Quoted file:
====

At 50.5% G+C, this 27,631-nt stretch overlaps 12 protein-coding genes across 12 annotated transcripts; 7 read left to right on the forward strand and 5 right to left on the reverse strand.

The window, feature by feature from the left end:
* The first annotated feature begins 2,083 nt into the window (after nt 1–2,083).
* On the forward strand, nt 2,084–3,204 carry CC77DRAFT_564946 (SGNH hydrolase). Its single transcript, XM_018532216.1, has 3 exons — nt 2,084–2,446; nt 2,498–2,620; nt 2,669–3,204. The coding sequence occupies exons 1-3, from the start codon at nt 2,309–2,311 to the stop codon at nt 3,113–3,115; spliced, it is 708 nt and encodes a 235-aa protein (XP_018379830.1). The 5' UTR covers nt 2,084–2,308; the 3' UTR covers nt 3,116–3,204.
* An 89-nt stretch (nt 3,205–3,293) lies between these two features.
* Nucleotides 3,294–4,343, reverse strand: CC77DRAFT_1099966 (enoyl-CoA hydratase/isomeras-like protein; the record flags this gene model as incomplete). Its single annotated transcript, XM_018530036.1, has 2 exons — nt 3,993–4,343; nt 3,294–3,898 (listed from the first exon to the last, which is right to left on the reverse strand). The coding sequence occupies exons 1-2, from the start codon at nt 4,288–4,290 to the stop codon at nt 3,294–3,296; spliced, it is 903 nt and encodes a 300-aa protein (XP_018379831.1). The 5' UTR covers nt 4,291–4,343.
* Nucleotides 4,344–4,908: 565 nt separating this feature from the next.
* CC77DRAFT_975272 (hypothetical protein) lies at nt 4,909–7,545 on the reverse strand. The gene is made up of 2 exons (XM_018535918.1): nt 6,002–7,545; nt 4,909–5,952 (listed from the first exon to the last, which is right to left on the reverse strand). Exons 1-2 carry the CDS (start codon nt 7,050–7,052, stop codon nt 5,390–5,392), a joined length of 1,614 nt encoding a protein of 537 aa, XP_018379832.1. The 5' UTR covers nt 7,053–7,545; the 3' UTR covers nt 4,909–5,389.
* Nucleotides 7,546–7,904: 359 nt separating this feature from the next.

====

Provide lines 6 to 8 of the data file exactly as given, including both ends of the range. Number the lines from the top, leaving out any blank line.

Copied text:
* Nucleotides 3,294–4,343, reverse strand: CC77DRAFT_1099966 (enoyl-CoA hydratase/isomeras-like protein; the record flags this gene model as incomplete). Its single annotated transcript, XM_018530036.1, has 2 exons — nt 3,993–4,343; nt 3,294–3,898 (listed from the first exon to the last, which is right to left on the reverse strand). The coding sequence occupies exons 1-2, from the start codon at nt 4,288–4,290 to the stop codon at nt 3,294–3,296; spliced, it is 903 nt and encodes a 300-aa protein (XP_018379831.1). The 5' UTR covers nt 4,291–4,343.
* Nucleotides 4,344–4,908: 565 nt separating this feature from the next.
* CC77DRAFT_975272 (hypothetical protein) lies at nt 4,909–7,545 on the reverse strand. The gene is made up of 2 exons (XM_018535918.1): nt 6,002–7,545; nt 4,909–5,952 (listed from the first exon to the last, which is right to left on the reverse strand). Exons 1-2 carry the CDS (start codon nt 7,050–7,052, stop codon nt 5,390–5,392), a joined length of 1,614 nt encoding a protein of 537 aa, XP_018379832.1. The 5' UTR covers nt 7,053–7,545; the 3' UTR covers nt 4,909–5,389.